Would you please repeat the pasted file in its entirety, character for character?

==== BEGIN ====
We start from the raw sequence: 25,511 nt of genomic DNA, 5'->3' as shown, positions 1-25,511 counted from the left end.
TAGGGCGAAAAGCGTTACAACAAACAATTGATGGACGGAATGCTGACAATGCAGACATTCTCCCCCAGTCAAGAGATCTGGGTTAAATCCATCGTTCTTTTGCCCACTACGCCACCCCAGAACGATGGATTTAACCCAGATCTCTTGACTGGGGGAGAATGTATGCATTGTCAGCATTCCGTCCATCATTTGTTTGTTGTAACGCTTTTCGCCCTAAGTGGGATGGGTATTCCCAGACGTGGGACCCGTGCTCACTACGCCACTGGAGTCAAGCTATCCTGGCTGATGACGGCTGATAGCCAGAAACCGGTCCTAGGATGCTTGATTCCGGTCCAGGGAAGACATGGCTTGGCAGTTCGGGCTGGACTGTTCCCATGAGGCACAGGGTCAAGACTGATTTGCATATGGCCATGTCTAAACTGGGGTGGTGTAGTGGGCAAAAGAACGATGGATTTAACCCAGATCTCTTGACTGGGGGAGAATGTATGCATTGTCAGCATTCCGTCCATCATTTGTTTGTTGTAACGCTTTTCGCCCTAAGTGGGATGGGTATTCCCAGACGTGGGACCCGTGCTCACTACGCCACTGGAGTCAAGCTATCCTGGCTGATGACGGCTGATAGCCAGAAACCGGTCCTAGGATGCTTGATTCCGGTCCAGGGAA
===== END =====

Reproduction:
We start from the raw sequence: 25,511 nt of genomic DNA, 5'->3' as shown, positions 1-25,511 counted from the left end.
TAGGGCGAAAAGCGTTACAACAAACAATTGATGGACGGAATGCTGACAATGCAGACATTCTCCCCCAGTCAAGAGATCTGGGTTAAATCCATCGTTCTTTTGCCCACTACGCCACCCCAGAACGATGGATTTAACCCAGATCTCTTGACTGGGGGAGAATGTATGCATTGTCAGCATTCCGTCCATCATTTGTTTGTTGTAACGCTTTTCGCCCTAAGTGGGATGGGTATTCCCAGACGTGGGACCCGTGCTCACTACGCCACTGGAGTCAAGCTATCCTGGCTGATGACGGCTGATAGCCAGAAACCGGTCCTAGGATGCTTGATTCCGGTCCAGGGAAGACATGGCTTGGCAGTTCGGGCTGGACTGTTCCCATGAGGCACAGGGTCAAGACTGATTTGCATATGGCCATGTCTAAACTGGGGTGGTGTAGTGGGCAAAAGAACGATGGATTTAACCCAGATCTCTTGACTGGGGGAGAATGTATGCATTGTCAGCATTCCGTCCATCATTTGTTTGTTGTAACGCTTTTCGCCCTAAGTGGGATGGGTATTCCCAGACGTGGGACCCGTGCTCACTACGCCACTGGAGTCAAGCTATCCTGGCTGATGACGGCTGATAGCCAGAAACCGGTCCTAGGATGCTTGATTCCGGTCCAGGGAA